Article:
Three kids from Hampstead Hill Camp check out a scooter they found in the scavenger hunt.
I have really enjoyed leading activities for kids here because it is very rewarding to see them enjoying and learning from the exhibits here at the museum, and that is doubly true for the activities that I created.
A blog post by Education Intern Emma Glaser. To read more posts by interns, click HERE.
Posted on June 30th, 2014 by Rachel
Hi! My name is Arielle and I’m working at the Jewish Museum of Maryland this summer as an Education and Programming intern. After two weeks on the job, I can honestly say that I’ve learned way more than I can write. From observing tours, to working with visitors, to learning how to use Past Perfect, to attending meetings, to planning exhibits, this job has been quite a ride. In addition, its also been a lot of fun! I love the work that I’m doing at the museum. Plus, the people that I’m working with make it even more fun and rewarding. The community of staff and volunteers at the museum has been incredibly welcoming. They are so phenomenal at what they do and they are great teachers when it comes to learning how a museum works.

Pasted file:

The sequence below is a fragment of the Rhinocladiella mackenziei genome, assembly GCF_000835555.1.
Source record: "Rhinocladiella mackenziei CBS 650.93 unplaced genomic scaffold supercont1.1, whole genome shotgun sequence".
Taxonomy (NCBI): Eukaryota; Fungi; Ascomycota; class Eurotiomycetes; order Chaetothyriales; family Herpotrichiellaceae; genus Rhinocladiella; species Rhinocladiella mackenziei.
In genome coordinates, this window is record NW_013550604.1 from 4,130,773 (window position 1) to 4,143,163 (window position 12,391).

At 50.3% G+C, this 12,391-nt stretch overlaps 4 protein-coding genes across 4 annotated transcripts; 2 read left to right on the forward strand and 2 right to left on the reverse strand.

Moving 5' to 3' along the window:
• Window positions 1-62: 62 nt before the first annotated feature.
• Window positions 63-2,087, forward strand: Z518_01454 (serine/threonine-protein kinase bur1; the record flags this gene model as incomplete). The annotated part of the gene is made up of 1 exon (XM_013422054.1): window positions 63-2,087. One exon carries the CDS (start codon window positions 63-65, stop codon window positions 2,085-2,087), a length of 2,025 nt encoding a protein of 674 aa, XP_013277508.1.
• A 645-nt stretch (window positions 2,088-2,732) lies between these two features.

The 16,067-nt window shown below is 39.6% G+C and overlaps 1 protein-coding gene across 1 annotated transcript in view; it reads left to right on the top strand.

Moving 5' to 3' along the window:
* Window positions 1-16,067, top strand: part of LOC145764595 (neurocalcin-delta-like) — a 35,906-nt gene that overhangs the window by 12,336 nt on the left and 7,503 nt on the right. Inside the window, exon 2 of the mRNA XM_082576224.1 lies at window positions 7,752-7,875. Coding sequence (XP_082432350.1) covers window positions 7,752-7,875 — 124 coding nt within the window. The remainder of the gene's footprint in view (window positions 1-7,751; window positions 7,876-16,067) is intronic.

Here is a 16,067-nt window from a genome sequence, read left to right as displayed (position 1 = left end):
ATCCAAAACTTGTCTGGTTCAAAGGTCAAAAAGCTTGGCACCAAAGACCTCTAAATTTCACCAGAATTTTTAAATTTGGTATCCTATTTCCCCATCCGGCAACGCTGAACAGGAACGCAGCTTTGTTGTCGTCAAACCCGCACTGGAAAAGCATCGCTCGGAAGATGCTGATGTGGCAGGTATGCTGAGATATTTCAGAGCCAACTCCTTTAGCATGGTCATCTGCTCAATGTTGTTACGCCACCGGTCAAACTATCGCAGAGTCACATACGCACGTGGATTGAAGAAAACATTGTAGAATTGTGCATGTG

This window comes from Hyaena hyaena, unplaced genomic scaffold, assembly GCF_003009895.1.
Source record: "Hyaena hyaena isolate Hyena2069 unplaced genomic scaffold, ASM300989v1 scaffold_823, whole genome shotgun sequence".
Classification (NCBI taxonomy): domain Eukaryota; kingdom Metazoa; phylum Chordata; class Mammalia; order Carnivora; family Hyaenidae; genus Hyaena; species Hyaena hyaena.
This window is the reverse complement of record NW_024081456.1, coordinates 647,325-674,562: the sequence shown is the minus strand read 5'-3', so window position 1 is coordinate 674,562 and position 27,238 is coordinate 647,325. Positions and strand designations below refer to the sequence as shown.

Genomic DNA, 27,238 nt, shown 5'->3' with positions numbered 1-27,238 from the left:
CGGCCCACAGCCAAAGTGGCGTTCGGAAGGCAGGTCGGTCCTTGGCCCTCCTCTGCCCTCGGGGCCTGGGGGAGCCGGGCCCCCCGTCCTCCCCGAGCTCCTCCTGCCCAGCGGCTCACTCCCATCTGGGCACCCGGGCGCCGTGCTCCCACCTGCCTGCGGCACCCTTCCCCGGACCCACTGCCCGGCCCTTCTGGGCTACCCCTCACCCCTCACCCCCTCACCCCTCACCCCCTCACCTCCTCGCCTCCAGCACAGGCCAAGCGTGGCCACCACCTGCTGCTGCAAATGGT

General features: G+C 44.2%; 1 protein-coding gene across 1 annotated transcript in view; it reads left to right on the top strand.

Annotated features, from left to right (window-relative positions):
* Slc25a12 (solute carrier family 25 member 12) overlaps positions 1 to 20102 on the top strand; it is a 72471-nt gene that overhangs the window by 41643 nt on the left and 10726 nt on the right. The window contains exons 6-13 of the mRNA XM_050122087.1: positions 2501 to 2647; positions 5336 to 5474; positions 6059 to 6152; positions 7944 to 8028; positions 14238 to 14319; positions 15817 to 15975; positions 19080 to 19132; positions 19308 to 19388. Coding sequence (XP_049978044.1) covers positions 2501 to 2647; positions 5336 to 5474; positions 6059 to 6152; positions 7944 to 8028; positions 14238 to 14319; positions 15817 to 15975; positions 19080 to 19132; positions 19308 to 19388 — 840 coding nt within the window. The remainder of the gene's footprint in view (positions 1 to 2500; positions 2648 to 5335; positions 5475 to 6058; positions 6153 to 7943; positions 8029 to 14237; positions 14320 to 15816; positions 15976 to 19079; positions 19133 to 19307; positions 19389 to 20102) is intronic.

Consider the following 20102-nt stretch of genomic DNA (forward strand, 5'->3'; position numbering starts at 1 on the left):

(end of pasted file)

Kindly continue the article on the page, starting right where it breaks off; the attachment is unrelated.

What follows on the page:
“Intern Wrangler” and Senior Collections Manager Jobi taught all the interns how to handle collections items. I was fortunate enough to be able to work with this artifact – an eye glass case used by Optometrists back in the day – and prepare it for display.
On the job I’ve gotten to play a part in so many awesome upcoming things that will be taking place at the museum both this summer and this fall. After sitting in on several meetings regarding the Electrified Pickle exhibit and helping put together the set of collections items that will be on display, I can honestly say that the exhibit which will be opening on July 13 is going to be amazing! Among other themes, the exhibit deals with the Jewish relationship with technology and how it’s progressed over the years. The topic is very engaging and the collections items we’ve gathered to show on display are fascinating. The exhibit should be very educational and I know we have several exciting programs coming up that will be going along with the exhibit!